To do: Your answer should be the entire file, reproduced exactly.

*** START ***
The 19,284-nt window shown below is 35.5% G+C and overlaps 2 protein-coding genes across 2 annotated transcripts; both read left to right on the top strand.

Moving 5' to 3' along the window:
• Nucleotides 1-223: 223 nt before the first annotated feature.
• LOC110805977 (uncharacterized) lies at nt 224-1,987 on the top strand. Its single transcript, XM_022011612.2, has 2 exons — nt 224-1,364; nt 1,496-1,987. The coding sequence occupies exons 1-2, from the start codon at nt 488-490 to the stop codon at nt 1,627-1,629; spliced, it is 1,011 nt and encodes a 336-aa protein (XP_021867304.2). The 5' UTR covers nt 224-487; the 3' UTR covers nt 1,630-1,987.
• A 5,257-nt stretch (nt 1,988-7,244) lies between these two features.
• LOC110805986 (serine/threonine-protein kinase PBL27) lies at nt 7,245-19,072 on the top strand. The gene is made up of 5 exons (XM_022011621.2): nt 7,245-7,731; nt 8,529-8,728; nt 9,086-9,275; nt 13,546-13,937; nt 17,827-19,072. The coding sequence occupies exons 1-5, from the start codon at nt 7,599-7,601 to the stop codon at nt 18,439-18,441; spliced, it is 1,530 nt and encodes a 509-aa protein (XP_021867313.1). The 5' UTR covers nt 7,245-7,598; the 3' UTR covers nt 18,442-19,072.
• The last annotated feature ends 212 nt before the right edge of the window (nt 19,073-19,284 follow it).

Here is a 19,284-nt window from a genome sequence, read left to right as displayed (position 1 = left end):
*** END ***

The 19,284-nt window shown below is 35.5% G+C and overlaps 2 protein-coding genes across 2 annotated transcripts; both read left to right on the top strand.

Moving 5' to 3' along the window:
• Nucleotides 1-223: 223 nt before the first annotated feature.
• LOC110805977 (uncharacterized) lies at nt 224-1,987 on the top strand. Its single transcript, XM_022011612.2, has 2 exons — nt 224-1,364; nt 1,496-1,987. The coding sequence occupies exons 1-2, from the start codon at nt 488-490 to the stop codon at nt 1,627-1,629; spliced, it is 1,011 nt and encodes a 336-aa protein (XP_021867304.2). The 5' UTR covers nt 224-487; the 3' UTR covers nt 1,630-1,987.
• A 5,257-nt stretch (nt 1,988-7,244) lies between these two features.
• LOC110805986 (serine/threonine-protein kinase PBL27) lies at nt 7,245-19,072 on the top strand. The gene is made up of 5 exons (XM_022011621.2): nt 7,245-7,731; nt 8,529-8,728; nt 9,086-9,275; nt 13,546-13,937; nt 17,827-19,072. The coding sequence occupies exons 1-5, from the start codon at nt 7,599-7,601 to the stop codon at nt 18,439-18,441; spliced, it is 1,530 nt and encodes a 509-aa protein (XP_021867313.1). The 5' UTR covers nt 7,245-7,598; the 3' UTR covers nt 18,442-19,072.
• The last annotated feature ends 212 nt before the right edge of the window (nt 19,073-19,284 follow it).

Here is a 19,284-nt window from a genome sequence, read left to right as displayed (position 1 = left end):